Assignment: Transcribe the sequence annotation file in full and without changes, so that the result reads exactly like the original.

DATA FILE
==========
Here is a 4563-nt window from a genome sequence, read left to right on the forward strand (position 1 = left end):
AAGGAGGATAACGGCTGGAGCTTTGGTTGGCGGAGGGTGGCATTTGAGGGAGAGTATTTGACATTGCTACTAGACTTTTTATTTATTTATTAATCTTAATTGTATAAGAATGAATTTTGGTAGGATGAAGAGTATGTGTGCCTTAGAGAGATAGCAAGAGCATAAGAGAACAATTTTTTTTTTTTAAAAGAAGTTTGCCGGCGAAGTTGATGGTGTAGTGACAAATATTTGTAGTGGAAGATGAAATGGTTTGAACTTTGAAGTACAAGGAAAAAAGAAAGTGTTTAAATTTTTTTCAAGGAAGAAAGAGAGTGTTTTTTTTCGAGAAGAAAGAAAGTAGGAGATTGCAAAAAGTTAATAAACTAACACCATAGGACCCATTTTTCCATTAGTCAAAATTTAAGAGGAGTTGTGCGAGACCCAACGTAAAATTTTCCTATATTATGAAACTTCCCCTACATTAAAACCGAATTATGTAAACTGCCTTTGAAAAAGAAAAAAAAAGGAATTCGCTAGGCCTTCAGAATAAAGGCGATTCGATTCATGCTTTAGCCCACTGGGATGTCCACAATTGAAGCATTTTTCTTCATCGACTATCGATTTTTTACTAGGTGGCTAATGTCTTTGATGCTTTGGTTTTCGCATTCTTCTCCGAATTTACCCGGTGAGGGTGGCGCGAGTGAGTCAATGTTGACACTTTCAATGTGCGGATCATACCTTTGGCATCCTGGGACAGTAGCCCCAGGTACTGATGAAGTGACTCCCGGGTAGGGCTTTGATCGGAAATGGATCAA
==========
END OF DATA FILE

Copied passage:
Here is a 4563-nt window from a genome sequence, read left to right on the forward strand (position 1 = left end):
AAGGAGGATAACGGCTGGAGCTTTGGTTGGCGGAGGGTGGCATTTGAGGGAGAGTATTTGACATTGCTACTAGACTTTTTATTTATTTATTAATCTTAATTGTATAAGAATGAATTTTGGTAGGATGAAGAGTATGTGTGCCTTAGAGAGATAGCAAGAGCATAAGAGAACAATTTTTTTTTTTTAAAAGAAGTTTGCCGGCGAAGTTGATGGTGTAGTGACAAATATTTGTAGTGGAAGATGAAATGGTTTGAACTTTGAAGTACAAGGAAAAAAGAAAGTGTTTAAATTTTTTTCAAGGAAGAAAGAGAGTGTTTTTTTTCGAGAAGAAAGAAAGTAGGAGATTGCAAAAAGTTAATAAACTAACACCATAGGACCCATTTTTCCATTAGTCAAAATTTAAGAGGAGTTGTGCGAGACCCAACGTAAAATTTTCCTATATTATGAAACTTCCCCTACATTAAAACCGAATTATGTAAACTGCCTTTGAAAAAGAAAAAAAAAGGAATTCGCTAGGCCTTCAGAATAAAGGCGATTCGATTCATGCTTTAGCCCACTGGGATGTCCACAATTGAAGCATTTTTCTTCATCGACTATCGATTTTTTACTAGGTGGCTAATGTCTTTGATGCTTTGGTTTTCGCATTCTTCTCCGAATTTACCCGGTGAGGGTGGCGCGAGTGAGTCAATGTTGACACTTTCAATGTGCGGATCATACCTTTGGCATCCTGGGACAGTAGCCCCAGGTACTGATGAAGTGACTCCCGGGTAGGGCTTTGATCGGAAATGGATCAA